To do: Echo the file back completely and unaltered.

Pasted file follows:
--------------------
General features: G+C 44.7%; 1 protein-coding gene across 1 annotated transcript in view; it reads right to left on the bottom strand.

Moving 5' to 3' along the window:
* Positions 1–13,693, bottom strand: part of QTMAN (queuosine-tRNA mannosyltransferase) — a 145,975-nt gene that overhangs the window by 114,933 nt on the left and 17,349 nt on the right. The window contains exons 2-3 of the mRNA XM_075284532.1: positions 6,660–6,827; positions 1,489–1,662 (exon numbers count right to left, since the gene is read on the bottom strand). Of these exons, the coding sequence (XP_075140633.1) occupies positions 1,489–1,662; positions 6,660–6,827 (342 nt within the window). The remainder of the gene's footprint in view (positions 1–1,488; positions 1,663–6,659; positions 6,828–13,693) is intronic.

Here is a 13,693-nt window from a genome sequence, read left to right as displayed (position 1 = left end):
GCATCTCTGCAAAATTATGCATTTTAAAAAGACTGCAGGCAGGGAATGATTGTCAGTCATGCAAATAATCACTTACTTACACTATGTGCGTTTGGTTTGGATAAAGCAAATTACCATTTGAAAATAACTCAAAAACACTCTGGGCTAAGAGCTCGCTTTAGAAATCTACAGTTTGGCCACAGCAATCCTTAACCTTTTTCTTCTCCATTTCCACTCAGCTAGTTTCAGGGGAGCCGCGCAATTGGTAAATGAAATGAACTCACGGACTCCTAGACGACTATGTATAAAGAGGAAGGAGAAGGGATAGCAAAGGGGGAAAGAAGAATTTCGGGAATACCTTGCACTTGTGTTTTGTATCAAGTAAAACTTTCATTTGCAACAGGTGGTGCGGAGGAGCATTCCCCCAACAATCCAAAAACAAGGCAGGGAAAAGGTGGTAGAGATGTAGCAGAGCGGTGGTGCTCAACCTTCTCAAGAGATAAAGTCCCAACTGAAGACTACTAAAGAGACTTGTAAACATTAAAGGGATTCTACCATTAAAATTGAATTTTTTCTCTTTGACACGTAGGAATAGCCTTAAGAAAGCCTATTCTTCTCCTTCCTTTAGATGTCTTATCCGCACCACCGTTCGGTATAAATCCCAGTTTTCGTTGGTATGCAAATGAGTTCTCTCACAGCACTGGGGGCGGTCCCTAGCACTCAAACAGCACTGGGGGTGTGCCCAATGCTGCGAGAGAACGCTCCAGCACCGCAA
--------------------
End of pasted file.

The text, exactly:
General features: G+C 44.7%; 1 protein-coding gene across 1 annotated transcript in view; it reads right to left on the bottom strand.

Moving 5' to 3' along the window:
* Positions 1–13,693, bottom strand: part of QTMAN (queuosine-tRNA mannosyltransferase) — a 145,975-nt gene that overhangs the window by 114,933 nt on the left and 17,349 nt on the right. The window contains exons 2-3 of the mRNA XM_075284532.1: positions 6,660–6,827; positions 1,489–1,662 (exon numbers count right to left, since the gene is read on the bottom strand). Of these exons, the coding sequence (XP_075140633.1) occupies positions 1,489–1,662; positions 6,660–6,827 (342 nt within the window). The remainder of the gene's footprint in view (positions 1–1,488; positions 1,663–6,659; positions 6,828–13,693) is intronic.

Here is a 13,693-nt window from a genome sequence, read left to right as displayed (position 1 = left end):
GCATCTCTGCAAAATTATGCATTTTAAAAAGACTGCAGGCAGGGAATGATTGTCAGTCATGCAAATAATCACTTACTTACACTATGTGCGTTTGGTTTGGATAAAGCAAATTACCATTTGAAAATAACTCAAAAACACTCTGGGCTAAGAGCTCGCTTTAGAAATCTACAGTTTGGCCACAGCAATCCTTAACCTTTTTCTTCTCCATTTCCACTCAGCTAGTTTCAGGGGAGCCGCGCAATTGGTAAATGAAATGAACTCACGGACTCCTAGACGACTATGTATAAAGAGGAAGGAGAAGGGATAGCAAAGGGGGAAAGAAGAATTTCGGGAATACCTTGCACTTGTGTTTTGTATCAAGTAAAACTTTCATTTGCAACAGGTGGTGCGGAGGAGCATTCCCCCAACAATCCAAAAACAAGGCAGGGAAAAGGTGGTAGAGATGTAGCAGAGCGGTGGTGCTCAACCTTCTCAAGAGATAAAGTCCCAACTGAAGACTACTAAAGAGACTTGTAAACATTAAAGGGATTCTACCATTAAAATTGAATTTTTTCTCTTTGACACGTAGGAATAGCCTTAAGAAAGCCTATTCTTCTCCTTCCTTTAGATGTCTTATCCGCACCACCGTTCGGTATAAATCCCAGTTTTCGTTGGTATGCAAATGAGTTCTCTCACAGCACTGGGGGCGGTCCCTAGCACTCAAACAGCACTGGGGGTGTGCCCAATGCTGCGAGAGAACGCTCCAGCACCGCAA